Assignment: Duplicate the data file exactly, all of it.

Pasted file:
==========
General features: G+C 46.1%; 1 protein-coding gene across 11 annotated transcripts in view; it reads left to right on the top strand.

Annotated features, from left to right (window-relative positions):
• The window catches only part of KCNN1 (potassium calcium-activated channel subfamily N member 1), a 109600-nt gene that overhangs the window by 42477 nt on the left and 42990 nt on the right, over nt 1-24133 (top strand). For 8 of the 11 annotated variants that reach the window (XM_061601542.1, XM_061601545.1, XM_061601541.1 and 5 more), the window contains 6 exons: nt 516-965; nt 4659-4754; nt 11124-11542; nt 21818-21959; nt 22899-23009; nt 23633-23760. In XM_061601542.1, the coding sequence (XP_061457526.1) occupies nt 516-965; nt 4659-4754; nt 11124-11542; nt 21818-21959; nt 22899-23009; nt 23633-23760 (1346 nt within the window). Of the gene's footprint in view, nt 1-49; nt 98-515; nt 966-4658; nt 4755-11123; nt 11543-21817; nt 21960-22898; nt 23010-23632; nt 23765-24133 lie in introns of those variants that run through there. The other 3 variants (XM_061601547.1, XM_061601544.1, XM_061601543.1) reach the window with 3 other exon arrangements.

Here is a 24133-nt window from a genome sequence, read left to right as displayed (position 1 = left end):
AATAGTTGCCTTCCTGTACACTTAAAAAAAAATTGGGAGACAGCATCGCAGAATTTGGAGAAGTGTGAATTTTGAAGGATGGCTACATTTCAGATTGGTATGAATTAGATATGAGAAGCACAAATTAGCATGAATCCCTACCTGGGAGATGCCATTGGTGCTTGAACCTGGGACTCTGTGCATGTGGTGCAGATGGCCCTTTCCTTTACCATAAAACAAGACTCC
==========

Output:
General features: G+C 46.1%; 1 protein-coding gene across 11 annotated transcripts in view; it reads left to right on the top strand.

Annotated features, from left to right (window-relative positions):
• The window catches only part of KCNN1 (potassium calcium-activated channel subfamily N member 1), a 109600-nt gene that overhangs the window by 42477 nt on the left and 42990 nt on the right, over nt 1-24133 (top strand). For 8 of the 11 annotated variants that reach the window (XM_061601542.1, XM_061601545.1, XM_061601541.1 and 5 more), the window contains 6 exons: nt 516-965; nt 4659-4754; nt 11124-11542; nt 21818-21959; nt 22899-23009; nt 23633-23760. In XM_061601542.1, the coding sequence (XP_061457526.1) occupies nt 516-965; nt 4659-4754; nt 11124-11542; nt 21818-21959; nt 22899-23009; nt 23633-23760 (1346 nt within the window). Of the gene's footprint in view, nt 1-49; nt 98-515; nt 966-4658; nt 4755-11123; nt 11543-21817; nt 21960-22898; nt 23010-23632; nt 23765-24133 lie in introns of those variants that run through there. The other 3 variants (XM_061601547.1, XM_061601544.1, XM_061601543.1) reach the window with 3 other exon arrangements.

Here is a 24133-nt window from a genome sequence, read left to right as displayed (position 1 = left end):
AATAGTTGCCTTCCTGTACACTTAAAAAAAAATTGGGAGACAGCATCGCAGAATTTGGAGAAGTGTGAATTTTGAAGGATGGCTACATTTCAGATTGGTATGAATTAGATATGAGAAGCACAAATTAGCATGAATCCCTACCTGGGAGATGCCATTGGTGCTTGAACCTGGGACTCTGTGCATGTGGTGCAGATGGCCCTTTCCTTTACCATAAAACAAGACTCC